Texas-based Fluor [FLR], a major contractor at Department of Energy nuclear weapon sites, lost $171 million, or $1.22 per share, for its first quarter that ended March 31, according to results released Thursday.

Since late 2019, the Securities and Exchange Commission and the Department of Justice have been investigating problems with Fluor quarterly data filed during 2019, which prevented the company filing reports for 2020 until the issues are fixed.

Fluor took a step in clearing up its problems last month when it issued financial results for 2019, which revealed a net loss from continuing operations of $1.7 billion, or $11.97 per diluted share, compared with earnings from continuing operations of $9 million, or $0.07 per share, for 2018. In addition to the government probes, Fluor also formed its own internal audit committee to scrutinize its numbers.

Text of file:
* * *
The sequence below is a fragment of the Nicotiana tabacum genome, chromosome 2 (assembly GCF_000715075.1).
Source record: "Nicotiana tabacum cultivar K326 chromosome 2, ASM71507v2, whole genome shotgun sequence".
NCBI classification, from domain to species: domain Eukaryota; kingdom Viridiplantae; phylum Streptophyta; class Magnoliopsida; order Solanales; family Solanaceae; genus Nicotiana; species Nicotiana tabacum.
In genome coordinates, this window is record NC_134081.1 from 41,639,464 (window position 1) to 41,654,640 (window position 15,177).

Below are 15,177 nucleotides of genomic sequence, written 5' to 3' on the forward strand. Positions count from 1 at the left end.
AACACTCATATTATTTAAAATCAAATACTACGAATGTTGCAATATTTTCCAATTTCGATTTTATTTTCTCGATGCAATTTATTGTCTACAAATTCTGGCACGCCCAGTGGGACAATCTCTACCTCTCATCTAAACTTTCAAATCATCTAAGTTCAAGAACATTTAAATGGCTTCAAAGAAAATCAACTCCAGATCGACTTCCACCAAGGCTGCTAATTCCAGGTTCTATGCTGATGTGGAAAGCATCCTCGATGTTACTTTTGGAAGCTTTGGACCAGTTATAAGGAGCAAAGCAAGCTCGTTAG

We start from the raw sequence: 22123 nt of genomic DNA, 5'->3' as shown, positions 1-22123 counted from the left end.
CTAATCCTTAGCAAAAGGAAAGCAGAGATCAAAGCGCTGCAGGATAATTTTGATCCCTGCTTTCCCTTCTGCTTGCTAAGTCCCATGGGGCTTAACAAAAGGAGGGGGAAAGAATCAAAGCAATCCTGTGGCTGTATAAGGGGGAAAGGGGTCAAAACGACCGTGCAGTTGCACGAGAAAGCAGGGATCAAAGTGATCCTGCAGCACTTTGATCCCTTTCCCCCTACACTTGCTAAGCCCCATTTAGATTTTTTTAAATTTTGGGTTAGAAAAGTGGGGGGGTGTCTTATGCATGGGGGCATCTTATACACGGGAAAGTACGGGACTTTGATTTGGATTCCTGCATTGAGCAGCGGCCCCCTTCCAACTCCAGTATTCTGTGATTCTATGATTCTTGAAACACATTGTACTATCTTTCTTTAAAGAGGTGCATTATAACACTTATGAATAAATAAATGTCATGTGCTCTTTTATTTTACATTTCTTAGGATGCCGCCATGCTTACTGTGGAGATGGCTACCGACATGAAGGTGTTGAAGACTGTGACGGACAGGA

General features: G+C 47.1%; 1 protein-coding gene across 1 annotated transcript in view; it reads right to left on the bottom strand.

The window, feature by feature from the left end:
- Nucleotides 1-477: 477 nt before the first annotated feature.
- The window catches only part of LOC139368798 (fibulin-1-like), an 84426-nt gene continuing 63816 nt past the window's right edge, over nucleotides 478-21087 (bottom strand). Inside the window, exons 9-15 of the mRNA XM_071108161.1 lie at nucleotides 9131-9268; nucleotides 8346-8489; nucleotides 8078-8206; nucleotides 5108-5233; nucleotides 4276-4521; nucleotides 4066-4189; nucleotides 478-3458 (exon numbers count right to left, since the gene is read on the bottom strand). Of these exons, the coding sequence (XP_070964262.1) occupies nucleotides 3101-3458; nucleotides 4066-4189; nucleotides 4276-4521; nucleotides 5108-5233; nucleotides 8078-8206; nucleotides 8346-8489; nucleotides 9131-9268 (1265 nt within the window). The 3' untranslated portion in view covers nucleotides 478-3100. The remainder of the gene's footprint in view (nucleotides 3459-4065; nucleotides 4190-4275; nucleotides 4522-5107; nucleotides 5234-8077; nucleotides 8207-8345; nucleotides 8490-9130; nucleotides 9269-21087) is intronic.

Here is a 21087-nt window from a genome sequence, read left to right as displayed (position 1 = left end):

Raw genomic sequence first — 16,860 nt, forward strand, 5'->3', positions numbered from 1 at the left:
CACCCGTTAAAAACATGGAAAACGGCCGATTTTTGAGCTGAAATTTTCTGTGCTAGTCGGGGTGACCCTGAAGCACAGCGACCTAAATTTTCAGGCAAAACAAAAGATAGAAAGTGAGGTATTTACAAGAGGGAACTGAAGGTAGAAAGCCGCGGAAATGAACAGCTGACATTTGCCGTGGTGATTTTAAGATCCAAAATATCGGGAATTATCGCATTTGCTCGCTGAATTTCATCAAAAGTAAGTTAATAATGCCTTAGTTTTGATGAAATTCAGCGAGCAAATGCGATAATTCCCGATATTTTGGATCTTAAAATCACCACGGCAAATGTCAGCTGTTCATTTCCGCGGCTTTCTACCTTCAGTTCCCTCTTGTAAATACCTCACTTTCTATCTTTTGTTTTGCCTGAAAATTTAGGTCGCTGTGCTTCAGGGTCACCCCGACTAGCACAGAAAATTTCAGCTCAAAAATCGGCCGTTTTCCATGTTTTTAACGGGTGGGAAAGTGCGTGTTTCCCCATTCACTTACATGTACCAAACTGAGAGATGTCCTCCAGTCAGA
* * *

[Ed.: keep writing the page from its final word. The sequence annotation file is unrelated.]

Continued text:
Fluor’s revenue for the first quarter was about $4.12 billion which was almost equal to the $4.13 billion generated during the first three months in 2019. The company benefited from a $100-million tax benefit from the Coronavirus Aid, Relief and Economic Security (CARES) Act.

Look for Fluor to report second quarter results in about four weeks and third quarter numbers four weeks after that, according to the company press release. The company will hold its next earnings call with Wall Street analysts following the release of its third quarter results.

Fluor’s Government segment, which quarterbacks work for the DoE’s Office of Environmental Management and the semiautonomous National Nuclear Security Administration (NNSA), reported a profit of $31 million in the first quarter of 2020. That is down from $38 million in the first quarter of 2019. Results include $9 million for change in project positions due to COVID-19 schedule delays.

Fluor is the lead partner in joint ventures holding billions of dollars’ worth of business in the DoE nuclear complex. The largest of the bunch is the $14.8-billion contract held by Savannah River Nuclear Solutions for management and operation of the Savannah River Site in South Carolina. That site includes both cleanup of Cold War weapons production facilities, and ongoing tritium gas harvesting for the present nuclear arsenal.

Fluor is also an integrated subcontractor for Triad National Security, which manages the Los Alamos National Laboratory in New Mexico: the world’s first nuclear-weapons lab.